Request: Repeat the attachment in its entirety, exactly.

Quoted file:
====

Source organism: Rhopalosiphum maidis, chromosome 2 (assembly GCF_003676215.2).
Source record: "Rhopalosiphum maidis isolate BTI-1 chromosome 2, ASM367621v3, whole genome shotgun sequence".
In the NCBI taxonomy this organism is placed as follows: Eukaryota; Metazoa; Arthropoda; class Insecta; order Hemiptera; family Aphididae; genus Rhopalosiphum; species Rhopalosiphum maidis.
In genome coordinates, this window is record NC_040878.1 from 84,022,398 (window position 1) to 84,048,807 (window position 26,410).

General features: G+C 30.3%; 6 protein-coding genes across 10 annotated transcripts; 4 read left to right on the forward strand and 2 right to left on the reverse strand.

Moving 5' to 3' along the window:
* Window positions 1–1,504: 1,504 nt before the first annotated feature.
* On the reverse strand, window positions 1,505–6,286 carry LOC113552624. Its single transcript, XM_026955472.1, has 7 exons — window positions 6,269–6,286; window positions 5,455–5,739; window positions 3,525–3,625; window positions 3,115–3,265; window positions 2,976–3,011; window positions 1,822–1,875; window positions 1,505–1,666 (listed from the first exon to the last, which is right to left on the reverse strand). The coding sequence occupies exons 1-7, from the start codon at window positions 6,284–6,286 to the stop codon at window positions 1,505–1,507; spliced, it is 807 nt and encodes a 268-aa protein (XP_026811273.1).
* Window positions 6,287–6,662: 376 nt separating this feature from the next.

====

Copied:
Source organism: Rhopalosiphum maidis, chromosome 2 (assembly GCF_003676215.2).
Source record: "Rhopalosiphum maidis isolate BTI-1 chromosome 2, ASM367621v3, whole genome shotgun sequence".
In the NCBI taxonomy this organism is placed as follows: Eukaryota; Metazoa; Arthropoda; class Insecta; order Hemiptera; family Aphididae; genus Rhopalosiphum; species Rhopalosiphum maidis.
In genome coordinates, this window is record NC_040878.1 from 84,022,398 (window position 1) to 84,048,807 (window position 26,410).

General features: G+C 30.3%; 6 protein-coding genes across 10 annotated transcripts; 4 read left to right on the forward strand and 2 right to left on the reverse strand.

Moving 5' to 3' along the window:
* Window positions 1–1,504: 1,504 nt before the first annotated feature.
* On the reverse strand, window positions 1,505–6,286 carry LOC113552624. Its single transcript, XM_026955472.1, has 7 exons — window positions 6,269–6,286; window positions 5,455–5,739; window positions 3,525–3,625; window positions 3,115–3,265; window positions 2,976–3,011; window positions 1,822–1,875; window positions 1,505–1,666 (listed from the first exon to the last, which is right to left on the reverse strand). The coding sequence occupies exons 1-7, from the start codon at window positions 6,284–6,286 to the stop codon at window positions 1,505–1,507; spliced, it is 807 nt and encodes a 268-aa protein (XP_026811273.1).
* Window positions 6,287–6,662: 376 nt separating this feature from the next.